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Recommendations for people thinking about the program August 26, 2006

Posted by sezed in Library Stuff.
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I’ve been approached by a couple of people who are thinking about getting their degree and want to know more about where to look and what to know. 

Since I’ve just finished I thought of a couple of things that might be helpful.

1.  Everyone, and I do mean everyone asked what area I wanted to go into.  Of course I didn’t know, I had an inkling but if someone had explained the differences between Academic, public, special and school libraries and what expectations there were for each discipline it would have helped.  I know within the program if you want to become an academic librarian you will find that there are courses more suited to that pursuit. 

2.  Apply for scholarships, all of them for whiuch you meet the criteria.  I was suprised to get one even though I fell into no special category.  It is expecially important that most of the scholarships have deadlines that can determine when you take classes.  Mizzou’s deadlines are usually March or April with awards for that Fall and Winter semester. 

3.  Once in the program if a required class is being offerered that semester, take it.  I think a lot of people miss this step, expecting reference to be offered again next semester.  Then they have to postpone graduation because they still don’t have this course finished. 

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Comments»

1. heyheypaula - August 26, 2006

These are great points…and I would add that its also okay not to know *exactly* what you want to do, but a great way to find out how to proceed is to talk to other librarians about their jobs, and visit them at work if possible. I’ve found that many librarians have jobs where they can fit a library tour in, and many more are happy to meet for a coffee or a lunch to talk about career development. The SLA even has a mentor program for new librarians. If you aren’t sure where to find people to talk to, try networking through local instructors, other students, and the local chapters of library associations. Karen Robinson knows a LOT of librarians in the area and also might have suggestions of librarians who would be open to talking with students. Through this networking, my “ideal job” changed quite a bit from when I started the program. Librarians are notoriously helpful about sharing their world with students.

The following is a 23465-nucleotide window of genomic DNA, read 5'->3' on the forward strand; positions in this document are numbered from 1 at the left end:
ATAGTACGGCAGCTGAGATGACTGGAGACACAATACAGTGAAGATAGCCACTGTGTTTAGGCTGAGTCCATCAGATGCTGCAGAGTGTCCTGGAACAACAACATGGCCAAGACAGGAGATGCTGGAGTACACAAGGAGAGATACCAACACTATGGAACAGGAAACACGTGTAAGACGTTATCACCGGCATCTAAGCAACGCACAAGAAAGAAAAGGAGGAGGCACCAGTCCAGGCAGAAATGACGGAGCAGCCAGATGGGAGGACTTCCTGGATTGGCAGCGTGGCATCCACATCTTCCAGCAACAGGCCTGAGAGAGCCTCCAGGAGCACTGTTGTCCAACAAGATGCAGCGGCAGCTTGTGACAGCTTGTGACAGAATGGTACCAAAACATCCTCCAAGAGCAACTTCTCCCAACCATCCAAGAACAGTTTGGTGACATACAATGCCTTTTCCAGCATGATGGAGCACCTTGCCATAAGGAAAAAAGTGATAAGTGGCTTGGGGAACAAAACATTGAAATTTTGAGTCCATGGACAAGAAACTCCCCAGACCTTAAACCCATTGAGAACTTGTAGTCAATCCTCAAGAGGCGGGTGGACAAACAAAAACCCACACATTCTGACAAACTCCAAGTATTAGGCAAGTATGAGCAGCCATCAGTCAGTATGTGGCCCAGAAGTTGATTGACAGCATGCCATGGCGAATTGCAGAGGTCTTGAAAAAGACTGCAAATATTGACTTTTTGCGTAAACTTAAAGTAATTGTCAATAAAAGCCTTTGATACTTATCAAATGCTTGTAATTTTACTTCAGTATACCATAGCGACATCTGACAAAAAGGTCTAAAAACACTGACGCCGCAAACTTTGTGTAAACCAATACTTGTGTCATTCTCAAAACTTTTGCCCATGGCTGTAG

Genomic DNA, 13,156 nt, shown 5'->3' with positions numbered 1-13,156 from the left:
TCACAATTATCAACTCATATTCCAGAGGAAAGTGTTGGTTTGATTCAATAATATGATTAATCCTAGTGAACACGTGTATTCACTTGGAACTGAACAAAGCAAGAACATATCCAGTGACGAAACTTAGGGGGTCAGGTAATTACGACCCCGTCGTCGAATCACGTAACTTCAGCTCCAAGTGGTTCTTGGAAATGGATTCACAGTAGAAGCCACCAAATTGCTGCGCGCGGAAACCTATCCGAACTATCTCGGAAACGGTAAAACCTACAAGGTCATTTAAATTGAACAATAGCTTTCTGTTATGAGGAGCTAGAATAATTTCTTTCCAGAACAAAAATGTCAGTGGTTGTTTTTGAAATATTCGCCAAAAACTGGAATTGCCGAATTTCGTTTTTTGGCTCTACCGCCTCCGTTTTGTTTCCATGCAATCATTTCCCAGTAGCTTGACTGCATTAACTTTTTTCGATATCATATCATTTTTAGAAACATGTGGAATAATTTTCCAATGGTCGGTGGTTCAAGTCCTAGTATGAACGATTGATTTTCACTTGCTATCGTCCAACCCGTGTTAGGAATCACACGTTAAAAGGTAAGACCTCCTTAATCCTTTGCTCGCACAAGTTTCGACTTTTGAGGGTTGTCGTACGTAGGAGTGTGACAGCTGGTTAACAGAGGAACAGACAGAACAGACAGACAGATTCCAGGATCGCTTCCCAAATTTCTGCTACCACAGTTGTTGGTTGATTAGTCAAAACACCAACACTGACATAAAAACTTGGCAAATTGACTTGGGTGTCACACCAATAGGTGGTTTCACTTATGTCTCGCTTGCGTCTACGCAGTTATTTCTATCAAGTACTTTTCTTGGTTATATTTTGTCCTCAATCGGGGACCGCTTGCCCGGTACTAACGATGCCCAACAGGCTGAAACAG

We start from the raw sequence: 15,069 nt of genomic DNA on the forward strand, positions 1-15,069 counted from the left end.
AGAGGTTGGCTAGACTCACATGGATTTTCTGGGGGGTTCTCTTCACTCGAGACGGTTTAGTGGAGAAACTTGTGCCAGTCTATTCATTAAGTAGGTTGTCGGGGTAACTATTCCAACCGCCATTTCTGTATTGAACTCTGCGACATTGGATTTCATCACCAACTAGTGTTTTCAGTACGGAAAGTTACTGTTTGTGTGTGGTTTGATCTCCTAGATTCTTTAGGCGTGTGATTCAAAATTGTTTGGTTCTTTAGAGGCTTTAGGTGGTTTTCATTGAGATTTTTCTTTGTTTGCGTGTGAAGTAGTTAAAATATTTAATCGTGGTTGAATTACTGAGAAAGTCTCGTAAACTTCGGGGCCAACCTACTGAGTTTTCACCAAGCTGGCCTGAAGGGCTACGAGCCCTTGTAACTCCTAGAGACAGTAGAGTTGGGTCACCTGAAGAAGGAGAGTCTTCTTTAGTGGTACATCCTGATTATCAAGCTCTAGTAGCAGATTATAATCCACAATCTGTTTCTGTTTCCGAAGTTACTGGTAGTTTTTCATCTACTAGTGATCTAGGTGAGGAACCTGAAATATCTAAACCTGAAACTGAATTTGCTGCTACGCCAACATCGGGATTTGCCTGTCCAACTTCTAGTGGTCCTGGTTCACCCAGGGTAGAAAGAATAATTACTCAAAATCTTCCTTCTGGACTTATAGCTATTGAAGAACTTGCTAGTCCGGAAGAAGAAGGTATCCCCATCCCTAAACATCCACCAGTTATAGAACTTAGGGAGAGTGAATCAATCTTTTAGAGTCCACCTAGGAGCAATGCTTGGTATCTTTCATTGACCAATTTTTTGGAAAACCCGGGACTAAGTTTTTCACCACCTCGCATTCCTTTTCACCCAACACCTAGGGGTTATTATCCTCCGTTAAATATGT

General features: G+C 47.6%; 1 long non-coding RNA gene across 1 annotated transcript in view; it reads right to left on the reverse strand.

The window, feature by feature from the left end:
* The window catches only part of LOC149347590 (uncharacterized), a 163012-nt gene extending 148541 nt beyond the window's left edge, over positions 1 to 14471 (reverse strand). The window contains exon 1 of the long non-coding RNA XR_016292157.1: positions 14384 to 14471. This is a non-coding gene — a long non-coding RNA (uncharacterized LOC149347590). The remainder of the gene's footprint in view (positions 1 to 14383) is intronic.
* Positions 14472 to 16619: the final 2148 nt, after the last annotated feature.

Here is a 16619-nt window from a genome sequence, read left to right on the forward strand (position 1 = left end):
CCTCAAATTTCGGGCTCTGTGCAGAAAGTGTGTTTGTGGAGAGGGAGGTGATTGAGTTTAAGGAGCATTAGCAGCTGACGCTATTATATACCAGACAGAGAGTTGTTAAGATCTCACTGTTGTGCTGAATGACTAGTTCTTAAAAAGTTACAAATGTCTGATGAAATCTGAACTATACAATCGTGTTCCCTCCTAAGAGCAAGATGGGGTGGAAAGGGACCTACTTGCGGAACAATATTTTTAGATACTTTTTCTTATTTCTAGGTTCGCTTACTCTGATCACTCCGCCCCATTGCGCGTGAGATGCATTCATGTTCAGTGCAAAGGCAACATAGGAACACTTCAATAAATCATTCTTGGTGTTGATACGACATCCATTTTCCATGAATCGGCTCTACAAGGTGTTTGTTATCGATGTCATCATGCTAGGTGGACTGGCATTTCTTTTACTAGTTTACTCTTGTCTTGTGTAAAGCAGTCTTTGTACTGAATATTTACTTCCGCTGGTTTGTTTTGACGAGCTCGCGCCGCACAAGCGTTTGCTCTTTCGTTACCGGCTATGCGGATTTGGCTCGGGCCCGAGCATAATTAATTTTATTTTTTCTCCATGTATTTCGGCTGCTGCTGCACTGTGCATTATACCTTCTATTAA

2. L Wolfe - August 26, 2006

Great advice: the library world is a “small” but big one and that thing about 6 degrees of separation is so true. Networking is a good thing because not only do you learn about different positions/libraries/experiences, you also get connected with people who may at some point think of you when there is a job opp. And in librarianship, where you start may not be where you finish. That’s the beauty of it, there are so many different choices and paths along the way.  These thoughts are passed on by me from the professionals I have come in contact with…


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